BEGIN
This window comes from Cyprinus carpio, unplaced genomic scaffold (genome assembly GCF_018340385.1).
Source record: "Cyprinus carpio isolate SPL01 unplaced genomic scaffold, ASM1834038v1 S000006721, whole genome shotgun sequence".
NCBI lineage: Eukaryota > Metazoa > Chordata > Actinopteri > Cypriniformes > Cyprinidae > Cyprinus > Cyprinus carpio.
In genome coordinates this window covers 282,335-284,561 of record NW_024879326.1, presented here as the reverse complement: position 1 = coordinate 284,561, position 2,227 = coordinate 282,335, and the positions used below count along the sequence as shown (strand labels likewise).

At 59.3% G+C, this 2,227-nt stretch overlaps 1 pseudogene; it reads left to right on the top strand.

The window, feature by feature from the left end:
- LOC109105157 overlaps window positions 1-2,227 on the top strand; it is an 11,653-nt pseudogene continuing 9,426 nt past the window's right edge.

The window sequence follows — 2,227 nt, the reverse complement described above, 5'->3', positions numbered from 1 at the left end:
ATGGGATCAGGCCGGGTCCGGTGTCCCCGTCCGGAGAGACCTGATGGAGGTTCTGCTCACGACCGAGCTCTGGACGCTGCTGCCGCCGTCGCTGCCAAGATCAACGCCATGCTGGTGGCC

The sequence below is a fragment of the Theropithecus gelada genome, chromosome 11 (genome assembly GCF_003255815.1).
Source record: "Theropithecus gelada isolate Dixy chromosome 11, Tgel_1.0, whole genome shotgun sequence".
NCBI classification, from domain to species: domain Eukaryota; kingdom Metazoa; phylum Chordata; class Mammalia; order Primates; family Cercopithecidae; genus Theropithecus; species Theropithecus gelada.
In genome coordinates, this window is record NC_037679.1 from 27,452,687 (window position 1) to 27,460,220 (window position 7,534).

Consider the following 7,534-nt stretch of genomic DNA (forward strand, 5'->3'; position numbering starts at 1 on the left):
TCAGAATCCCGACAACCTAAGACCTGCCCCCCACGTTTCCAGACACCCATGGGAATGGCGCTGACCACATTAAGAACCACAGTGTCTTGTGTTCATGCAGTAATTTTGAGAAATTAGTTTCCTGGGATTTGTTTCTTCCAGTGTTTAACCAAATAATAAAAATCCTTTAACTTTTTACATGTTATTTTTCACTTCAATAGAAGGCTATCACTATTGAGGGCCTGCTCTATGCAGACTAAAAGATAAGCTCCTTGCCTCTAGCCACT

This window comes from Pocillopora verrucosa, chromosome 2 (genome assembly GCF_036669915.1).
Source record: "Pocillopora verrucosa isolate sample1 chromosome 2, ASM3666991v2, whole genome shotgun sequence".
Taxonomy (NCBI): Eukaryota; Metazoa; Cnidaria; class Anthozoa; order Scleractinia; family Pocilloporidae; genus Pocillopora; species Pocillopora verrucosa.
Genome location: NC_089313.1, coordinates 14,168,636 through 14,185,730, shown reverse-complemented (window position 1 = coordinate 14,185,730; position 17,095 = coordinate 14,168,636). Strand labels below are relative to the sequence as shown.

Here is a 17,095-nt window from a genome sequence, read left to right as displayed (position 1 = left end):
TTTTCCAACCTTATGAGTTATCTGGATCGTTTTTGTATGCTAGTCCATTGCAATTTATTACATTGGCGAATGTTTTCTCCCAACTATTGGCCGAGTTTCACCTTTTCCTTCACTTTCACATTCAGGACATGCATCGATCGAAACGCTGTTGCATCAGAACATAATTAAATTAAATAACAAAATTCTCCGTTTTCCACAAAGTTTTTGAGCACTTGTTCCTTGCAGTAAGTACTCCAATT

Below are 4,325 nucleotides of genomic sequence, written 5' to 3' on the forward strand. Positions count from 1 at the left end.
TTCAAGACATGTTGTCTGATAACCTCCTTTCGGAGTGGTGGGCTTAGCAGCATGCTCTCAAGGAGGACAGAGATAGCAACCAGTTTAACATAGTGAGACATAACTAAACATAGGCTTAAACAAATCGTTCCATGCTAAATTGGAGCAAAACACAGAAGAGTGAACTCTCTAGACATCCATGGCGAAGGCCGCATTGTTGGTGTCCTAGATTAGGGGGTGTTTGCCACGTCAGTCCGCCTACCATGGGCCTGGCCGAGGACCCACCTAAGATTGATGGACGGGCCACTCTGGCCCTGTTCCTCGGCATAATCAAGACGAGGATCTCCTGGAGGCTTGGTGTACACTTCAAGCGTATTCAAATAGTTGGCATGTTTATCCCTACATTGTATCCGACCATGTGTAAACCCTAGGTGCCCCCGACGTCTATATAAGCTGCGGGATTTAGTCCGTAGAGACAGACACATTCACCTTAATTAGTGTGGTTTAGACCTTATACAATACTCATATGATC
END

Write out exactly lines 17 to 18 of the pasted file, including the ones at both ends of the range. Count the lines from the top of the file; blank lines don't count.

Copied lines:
Source record: "Pocillopora verrucosa isolate sample1 chromosome 2, ASM3666991v2, whole genome shotgun sequence".
Taxonomy (NCBI): Eukaryota; Metazoa; Cnidaria; class Anthozoa; order Scleractinia; family Pocilloporidae; genus Pocillopora; species Pocillopora verrucosa.